Monday, August 09, 2010

Assume the position!

I was chatting with a nurse from another unit recently and she commented on something she'd witnessed in my NICU. She saw one of our travelers feeding a baby - baby seated on her knee and held a distance from the body. She thought this very odd in spite of the travel nurse's explanation: "This baby's a puker and I don't want to wear her formula."

Sounds very reasonable to me - and I often feed babies in a similar position, not always to avoid baby vomit.

Newborns, especially preemies, will generally go to sleep when held close to an adult's body. This is counterproductive when you need the baby to consume a minimum amount of expressed breast milk or formula. The solution is to hold the baby a little distance from your body so your shared warmth doesn't make him drowsy.

It takes a little time to feel comfortable holding babies this way, but it actually gives you better control over the baby's airway than traditional positioning. It also makes it easier to react to choking episodes -- or the aforementioned "puking".

The baby is seated on one of your thigh (varies with handedness of the adult, and baby's propensity to vomit) in a fairly upright position. I generally place the baby on my left thigh with my left hand behind the baby's neck. my thumb and forefinger (middle finger for big kids) are supporting the ears. Heel of hand ring and pinky fingers under the shoulders, Baby's not going anywhere, no matter how much he wiggles and my right hand is free to hold the bottle for feedings and to grab anything else I might need - burp cloth, bulb syringe, suction, etc.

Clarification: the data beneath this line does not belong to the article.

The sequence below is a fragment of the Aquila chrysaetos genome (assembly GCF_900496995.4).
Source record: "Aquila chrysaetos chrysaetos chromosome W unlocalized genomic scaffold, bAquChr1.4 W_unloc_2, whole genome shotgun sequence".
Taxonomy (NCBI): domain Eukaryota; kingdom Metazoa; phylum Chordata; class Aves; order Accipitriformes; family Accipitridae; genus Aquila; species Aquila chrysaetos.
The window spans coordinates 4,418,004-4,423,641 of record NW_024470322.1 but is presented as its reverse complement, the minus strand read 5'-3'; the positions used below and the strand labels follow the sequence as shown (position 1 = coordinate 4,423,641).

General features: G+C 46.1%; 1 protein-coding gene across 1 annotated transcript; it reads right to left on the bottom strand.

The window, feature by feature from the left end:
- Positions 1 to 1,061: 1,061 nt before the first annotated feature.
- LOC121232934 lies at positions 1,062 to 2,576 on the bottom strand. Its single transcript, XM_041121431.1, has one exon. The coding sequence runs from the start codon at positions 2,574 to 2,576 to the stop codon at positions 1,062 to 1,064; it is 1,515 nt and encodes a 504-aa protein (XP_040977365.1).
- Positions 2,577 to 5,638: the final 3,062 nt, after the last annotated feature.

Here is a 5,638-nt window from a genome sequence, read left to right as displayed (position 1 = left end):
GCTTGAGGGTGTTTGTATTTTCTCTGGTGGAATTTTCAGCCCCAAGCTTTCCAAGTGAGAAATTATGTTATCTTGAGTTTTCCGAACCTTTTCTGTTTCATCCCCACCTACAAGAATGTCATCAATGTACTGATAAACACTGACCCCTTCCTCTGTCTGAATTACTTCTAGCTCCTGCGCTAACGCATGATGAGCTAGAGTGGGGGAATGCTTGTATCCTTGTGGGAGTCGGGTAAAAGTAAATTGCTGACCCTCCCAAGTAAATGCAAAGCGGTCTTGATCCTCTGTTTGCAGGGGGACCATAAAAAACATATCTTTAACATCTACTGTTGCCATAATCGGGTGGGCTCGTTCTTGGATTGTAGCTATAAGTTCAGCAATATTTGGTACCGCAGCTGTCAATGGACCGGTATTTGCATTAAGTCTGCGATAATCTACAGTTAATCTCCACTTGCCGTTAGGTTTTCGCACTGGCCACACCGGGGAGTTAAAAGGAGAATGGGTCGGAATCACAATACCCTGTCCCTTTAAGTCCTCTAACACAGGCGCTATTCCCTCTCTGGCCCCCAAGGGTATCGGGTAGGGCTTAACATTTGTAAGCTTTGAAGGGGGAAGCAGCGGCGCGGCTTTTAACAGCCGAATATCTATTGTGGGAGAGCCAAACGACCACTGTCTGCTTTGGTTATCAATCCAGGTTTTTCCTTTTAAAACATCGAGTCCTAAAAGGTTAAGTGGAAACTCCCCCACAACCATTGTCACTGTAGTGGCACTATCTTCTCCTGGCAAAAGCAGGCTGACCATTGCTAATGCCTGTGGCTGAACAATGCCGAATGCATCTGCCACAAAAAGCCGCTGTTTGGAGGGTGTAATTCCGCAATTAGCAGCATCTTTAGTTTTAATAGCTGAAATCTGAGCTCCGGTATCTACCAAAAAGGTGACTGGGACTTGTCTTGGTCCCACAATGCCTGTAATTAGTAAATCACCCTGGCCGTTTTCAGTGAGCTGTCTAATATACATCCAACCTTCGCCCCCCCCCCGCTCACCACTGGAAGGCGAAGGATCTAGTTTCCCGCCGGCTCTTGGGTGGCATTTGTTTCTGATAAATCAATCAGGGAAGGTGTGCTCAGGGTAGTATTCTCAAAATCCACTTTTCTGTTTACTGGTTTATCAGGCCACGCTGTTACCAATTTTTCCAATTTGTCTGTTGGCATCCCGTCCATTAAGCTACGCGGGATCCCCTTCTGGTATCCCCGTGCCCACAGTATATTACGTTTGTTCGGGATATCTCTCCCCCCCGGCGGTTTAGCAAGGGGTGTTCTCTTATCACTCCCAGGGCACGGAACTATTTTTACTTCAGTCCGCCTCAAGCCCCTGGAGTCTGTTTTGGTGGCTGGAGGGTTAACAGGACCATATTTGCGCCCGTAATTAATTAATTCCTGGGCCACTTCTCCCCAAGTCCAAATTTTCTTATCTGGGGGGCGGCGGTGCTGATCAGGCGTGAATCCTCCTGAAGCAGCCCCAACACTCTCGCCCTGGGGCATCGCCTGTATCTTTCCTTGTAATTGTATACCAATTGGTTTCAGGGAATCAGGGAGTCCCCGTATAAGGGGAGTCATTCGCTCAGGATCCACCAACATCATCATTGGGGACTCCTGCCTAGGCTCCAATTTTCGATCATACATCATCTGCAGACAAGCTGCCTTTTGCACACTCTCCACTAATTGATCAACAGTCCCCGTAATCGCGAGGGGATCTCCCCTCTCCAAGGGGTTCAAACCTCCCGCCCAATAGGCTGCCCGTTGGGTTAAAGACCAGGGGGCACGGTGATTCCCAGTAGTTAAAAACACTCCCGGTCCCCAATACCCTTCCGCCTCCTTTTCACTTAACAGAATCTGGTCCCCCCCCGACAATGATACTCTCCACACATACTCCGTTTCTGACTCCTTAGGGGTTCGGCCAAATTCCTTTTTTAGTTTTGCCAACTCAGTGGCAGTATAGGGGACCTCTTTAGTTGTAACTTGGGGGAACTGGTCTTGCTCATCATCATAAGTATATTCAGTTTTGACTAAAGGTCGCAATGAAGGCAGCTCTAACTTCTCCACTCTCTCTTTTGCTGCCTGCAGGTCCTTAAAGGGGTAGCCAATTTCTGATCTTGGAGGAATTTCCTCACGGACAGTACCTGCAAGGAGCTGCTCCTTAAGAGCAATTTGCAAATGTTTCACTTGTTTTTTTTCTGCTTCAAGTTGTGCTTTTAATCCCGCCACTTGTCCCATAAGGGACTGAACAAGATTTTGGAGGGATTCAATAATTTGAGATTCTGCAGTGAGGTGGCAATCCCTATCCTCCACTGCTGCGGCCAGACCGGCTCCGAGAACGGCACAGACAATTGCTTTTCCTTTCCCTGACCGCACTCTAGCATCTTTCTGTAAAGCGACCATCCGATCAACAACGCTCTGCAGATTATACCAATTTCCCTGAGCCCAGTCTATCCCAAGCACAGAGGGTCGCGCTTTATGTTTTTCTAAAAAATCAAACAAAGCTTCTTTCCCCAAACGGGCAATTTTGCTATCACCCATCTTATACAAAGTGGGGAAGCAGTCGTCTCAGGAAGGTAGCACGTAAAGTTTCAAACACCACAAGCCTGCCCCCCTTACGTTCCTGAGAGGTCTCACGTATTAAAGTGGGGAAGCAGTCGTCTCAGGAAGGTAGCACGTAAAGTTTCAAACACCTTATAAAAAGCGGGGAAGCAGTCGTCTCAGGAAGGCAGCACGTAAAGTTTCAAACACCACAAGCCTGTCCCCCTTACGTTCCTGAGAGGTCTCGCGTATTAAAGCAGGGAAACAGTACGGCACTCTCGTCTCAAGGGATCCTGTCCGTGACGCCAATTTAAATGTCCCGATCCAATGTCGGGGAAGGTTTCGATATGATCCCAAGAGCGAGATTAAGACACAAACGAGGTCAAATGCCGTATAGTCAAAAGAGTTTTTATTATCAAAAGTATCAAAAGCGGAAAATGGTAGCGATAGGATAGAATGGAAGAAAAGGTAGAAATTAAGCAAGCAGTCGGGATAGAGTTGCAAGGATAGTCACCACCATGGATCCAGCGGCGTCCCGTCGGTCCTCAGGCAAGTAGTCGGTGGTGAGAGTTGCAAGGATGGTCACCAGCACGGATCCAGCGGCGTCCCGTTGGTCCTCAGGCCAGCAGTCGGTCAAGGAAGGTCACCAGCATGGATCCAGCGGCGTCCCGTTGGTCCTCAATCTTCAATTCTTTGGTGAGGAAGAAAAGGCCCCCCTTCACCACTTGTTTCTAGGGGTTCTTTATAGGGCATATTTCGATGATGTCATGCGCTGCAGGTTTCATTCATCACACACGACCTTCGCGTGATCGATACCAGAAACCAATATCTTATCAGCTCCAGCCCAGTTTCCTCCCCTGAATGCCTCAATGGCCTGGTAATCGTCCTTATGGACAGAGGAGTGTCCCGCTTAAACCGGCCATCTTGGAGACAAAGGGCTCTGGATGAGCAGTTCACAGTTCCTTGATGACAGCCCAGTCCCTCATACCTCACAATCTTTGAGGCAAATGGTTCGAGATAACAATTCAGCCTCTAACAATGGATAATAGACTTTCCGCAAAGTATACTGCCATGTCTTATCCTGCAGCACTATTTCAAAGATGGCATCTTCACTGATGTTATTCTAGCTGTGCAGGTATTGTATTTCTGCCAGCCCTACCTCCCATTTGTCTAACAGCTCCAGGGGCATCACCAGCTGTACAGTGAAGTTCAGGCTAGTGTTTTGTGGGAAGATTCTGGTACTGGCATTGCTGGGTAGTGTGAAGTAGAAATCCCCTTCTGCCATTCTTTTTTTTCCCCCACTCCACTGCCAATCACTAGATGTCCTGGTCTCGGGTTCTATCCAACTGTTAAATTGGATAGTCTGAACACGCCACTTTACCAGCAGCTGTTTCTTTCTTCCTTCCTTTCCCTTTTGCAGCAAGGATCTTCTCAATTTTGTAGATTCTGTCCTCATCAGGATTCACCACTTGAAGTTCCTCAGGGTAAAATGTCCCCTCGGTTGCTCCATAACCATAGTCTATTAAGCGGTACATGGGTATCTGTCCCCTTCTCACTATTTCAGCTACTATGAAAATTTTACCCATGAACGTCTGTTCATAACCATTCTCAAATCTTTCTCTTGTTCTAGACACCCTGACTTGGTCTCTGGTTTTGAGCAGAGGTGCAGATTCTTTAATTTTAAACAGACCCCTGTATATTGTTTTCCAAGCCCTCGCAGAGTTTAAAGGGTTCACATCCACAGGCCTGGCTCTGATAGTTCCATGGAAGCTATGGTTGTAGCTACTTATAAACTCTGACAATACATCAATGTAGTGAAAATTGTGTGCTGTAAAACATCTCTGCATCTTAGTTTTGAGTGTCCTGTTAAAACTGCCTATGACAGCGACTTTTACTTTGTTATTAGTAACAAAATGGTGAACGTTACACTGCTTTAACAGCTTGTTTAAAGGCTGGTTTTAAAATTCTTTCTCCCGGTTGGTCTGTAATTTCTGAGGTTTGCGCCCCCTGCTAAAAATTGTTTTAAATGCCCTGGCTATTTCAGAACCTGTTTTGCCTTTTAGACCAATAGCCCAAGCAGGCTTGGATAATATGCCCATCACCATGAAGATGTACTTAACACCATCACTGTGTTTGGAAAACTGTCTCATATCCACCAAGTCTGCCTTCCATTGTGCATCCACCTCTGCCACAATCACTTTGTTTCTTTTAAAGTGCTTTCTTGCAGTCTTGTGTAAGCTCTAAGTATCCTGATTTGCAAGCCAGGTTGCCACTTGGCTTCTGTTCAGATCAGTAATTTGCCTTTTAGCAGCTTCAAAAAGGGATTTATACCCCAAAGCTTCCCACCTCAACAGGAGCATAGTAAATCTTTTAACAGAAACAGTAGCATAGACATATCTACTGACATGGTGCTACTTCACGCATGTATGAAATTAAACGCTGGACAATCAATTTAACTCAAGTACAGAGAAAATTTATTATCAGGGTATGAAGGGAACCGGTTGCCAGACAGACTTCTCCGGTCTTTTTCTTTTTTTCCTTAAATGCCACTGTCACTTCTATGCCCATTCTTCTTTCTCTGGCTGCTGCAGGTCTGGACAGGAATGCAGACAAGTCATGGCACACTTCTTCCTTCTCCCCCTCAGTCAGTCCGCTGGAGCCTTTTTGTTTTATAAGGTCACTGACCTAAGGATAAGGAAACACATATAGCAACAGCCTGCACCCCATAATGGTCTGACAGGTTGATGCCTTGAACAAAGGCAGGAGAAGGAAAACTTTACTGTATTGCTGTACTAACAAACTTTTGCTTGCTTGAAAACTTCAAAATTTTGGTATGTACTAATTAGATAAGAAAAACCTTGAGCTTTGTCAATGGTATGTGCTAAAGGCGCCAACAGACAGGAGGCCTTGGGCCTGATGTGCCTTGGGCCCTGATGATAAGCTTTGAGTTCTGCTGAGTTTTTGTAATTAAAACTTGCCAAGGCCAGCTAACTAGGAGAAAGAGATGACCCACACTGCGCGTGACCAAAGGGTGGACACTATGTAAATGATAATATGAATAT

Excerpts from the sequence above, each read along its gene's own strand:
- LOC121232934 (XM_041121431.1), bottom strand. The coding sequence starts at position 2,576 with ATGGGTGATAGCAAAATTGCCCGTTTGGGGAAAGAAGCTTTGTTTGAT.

Keeping the baby upright helps facilitate swallowing in sleepy babies and those who haven't entirely managed the suck-swallow-breathe maneuver. If the baby chokes or spits, it takes fractions of a second to put the bottle down and reposition the baby with his head forward and facing down over the right hand. This generally clears the airway, but if it doesn't, I can easily free a hand to grab the nearby bulb syringe or suction as needed.

When I'm burping a particularly spitty baby, I will move him to my right thigh facing away from me and leaning forward onto my right hand. This directs any vomit onto the floor instead of my clothing, making for much easier clean-up.


Andria said...

The nurses used to do this for Addie when she was in the step down unit from the NICU. I could not get the position right, personally. But Addie didn't seem sleepy when I held her close. Instead she liked to have "eye conversations".

Sally G said...

Very interesting! I wondered why the NICU nurses held the babies like that and not closer. Makes sense that way. My first born (30wks) was a very sleepy baby, this information would have been helpful back then.

Thanks x